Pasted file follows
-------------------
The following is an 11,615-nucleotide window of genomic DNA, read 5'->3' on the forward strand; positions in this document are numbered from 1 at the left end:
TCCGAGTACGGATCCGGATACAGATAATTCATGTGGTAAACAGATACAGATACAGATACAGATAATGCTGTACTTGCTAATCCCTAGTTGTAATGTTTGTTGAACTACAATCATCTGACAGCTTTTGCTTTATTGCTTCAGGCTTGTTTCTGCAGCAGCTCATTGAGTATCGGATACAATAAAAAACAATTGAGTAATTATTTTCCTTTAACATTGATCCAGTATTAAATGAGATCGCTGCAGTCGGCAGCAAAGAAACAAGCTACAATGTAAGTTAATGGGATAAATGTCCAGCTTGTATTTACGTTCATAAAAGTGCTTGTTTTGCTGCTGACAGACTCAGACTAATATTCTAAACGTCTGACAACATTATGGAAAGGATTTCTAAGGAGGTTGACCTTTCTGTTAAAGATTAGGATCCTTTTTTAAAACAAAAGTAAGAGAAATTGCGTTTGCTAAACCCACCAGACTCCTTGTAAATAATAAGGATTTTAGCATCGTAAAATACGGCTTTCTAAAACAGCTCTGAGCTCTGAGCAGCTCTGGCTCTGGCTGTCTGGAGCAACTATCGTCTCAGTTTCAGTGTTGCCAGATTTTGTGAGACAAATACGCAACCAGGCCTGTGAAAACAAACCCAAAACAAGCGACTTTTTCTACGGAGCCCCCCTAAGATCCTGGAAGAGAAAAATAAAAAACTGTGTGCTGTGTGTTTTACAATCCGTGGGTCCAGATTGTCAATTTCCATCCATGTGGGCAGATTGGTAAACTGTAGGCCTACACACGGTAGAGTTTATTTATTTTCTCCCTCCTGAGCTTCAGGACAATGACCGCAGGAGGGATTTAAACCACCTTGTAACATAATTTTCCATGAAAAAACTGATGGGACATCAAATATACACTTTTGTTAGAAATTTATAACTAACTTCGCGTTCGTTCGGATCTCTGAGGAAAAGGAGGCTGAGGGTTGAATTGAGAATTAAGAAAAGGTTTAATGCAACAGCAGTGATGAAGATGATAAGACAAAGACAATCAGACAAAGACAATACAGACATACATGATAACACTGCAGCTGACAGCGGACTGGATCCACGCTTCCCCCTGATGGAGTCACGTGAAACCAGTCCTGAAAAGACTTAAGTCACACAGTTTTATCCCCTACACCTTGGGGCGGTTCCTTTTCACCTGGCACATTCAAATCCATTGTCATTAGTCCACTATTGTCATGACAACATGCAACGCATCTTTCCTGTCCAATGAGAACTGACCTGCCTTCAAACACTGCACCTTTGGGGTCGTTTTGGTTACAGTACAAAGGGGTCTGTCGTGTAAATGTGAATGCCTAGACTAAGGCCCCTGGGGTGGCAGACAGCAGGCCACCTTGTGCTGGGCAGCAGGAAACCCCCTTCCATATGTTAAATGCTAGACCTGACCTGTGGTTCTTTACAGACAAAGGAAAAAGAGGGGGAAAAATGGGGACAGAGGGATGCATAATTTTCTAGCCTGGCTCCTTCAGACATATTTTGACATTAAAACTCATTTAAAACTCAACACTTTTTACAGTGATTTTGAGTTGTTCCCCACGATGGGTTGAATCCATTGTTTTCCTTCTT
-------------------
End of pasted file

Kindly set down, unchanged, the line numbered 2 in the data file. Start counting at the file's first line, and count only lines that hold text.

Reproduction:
TCCGAGTACGGATCCGGATACAGATAATTCATGTGGTAAACAGATACAGATACAGATACAGATAATGCTGTACTTGCTAATCCCTAGTTGTAATGTTTGTTGAACTACAATCATCTGACAGCTTTTGCTTTATTGCTTCAGGCTTGTTTCTGCAGCAGCTCATTGAGTATCGGATACAATAAAAAACAATTGAGTAATTATTTTCCTTTAACATTGATCCAGTATTAAATGAGATCGCTGCAGTCGGCAGCAAAGAAACAAGCTACAATGTAAGTTAATGGGATAAATGTCCAGCTTGTATTTACGTTCATAAAAGTGCTTGTTTTGCTGCTGACAGACTCAGACTAATATTCTAAACGTCTGACAACATTATGGAAAGGATTTCTAAGGAGGTTGACCTTTCTGTTAAAGATTAGGATCCTTTTTTAAAACAAAAGTAAGAGAAATTGCGTTTGCTAAACCCACCAGACTCCTTGTAAATAATAAGGATTTTAGCATCGTAAAATACGGCTTTCTAAAACAGCTCTGAGCTCTGAGCAGCTCTGGCTCTGGCTGTCTGGAGCAACTATCGTCTCAGTTTCAGTGTTGCCAGATTTTGTGAGACAAATACGCAACCAGGCCTGTGAAAACAAACCCAAAACAAGCGACTTTTTCTACGGAGCCCCCCTAAGATCCTGGAAGAGAAAAATAAAAAACTGTGTGCTGTGTGTTTTACAATCCGTGGGTCCAGATTGTCAATTTCCATCCATGTGGGCAGATTGGTAAACTGTAGGCCTACACACGGTAGAGTTTATTTATTTTCTCCCTCCTGAGCTTCAGGACAATGACCGCAGGAGGGATTTAAACCACCTTGTAACATAATTTTCCATGAAAAAACTGATGGGACATCAAATATACACTTTTGTTAGAAATTTATAACTAACTTCGCGTTCGTTCGGATCTCTGAGGAAAAGGAGGCTGAGGGTTGAATTGAGAATTAAGAAAAGGTTTAATGCAACAGCAGTGATGAAGATGATAAGACAAAGACAATCAGACAAAGACAATACAGACATACATGATAACACTGCAGCTGACAGCGGACTGGATCCACGCTTCCCCCTGATGGAGTCACGTGAAACCAGTCCTGAAAAGACTTAAGTCACACAGTTTTATCCCCTACACCTTGGGGCGGTTCCTTTTCACCTGGCACATTCAAATCCATTGTCATTAGTCCACTATTGTCATGACAACATGCAACGCATCTTTCCTGTCCAATGAGAACTGACCTGCCTTCAAACACTGCACCTTTGGGGTCGTTTTGGTTACAGTACAAAGGGGTCTGTCGTGTAAATGTGAATGCCTAGACTAAGGCCCCTGGGGTGGCAGACAGCAGGCCACCTTGTGCTGGGCAGCAGGAAACCCCCTTCCATATGTTAAATGCTAGACCTGACCTGTGGTTCTTTACAGACAAAGGAAAAAGAGGGGGAAAAATGGGGACAGAGGGATGCATAATTTTCTAGCCTGGCTCCTTCAGACATATTTTGACATTAAAACTCATTTAAAACTCAACACTTTTTACAGTGATTTTGAGTTGTTCCCCACGATGGGTTGAATCCATTGTTTTCCTTCTT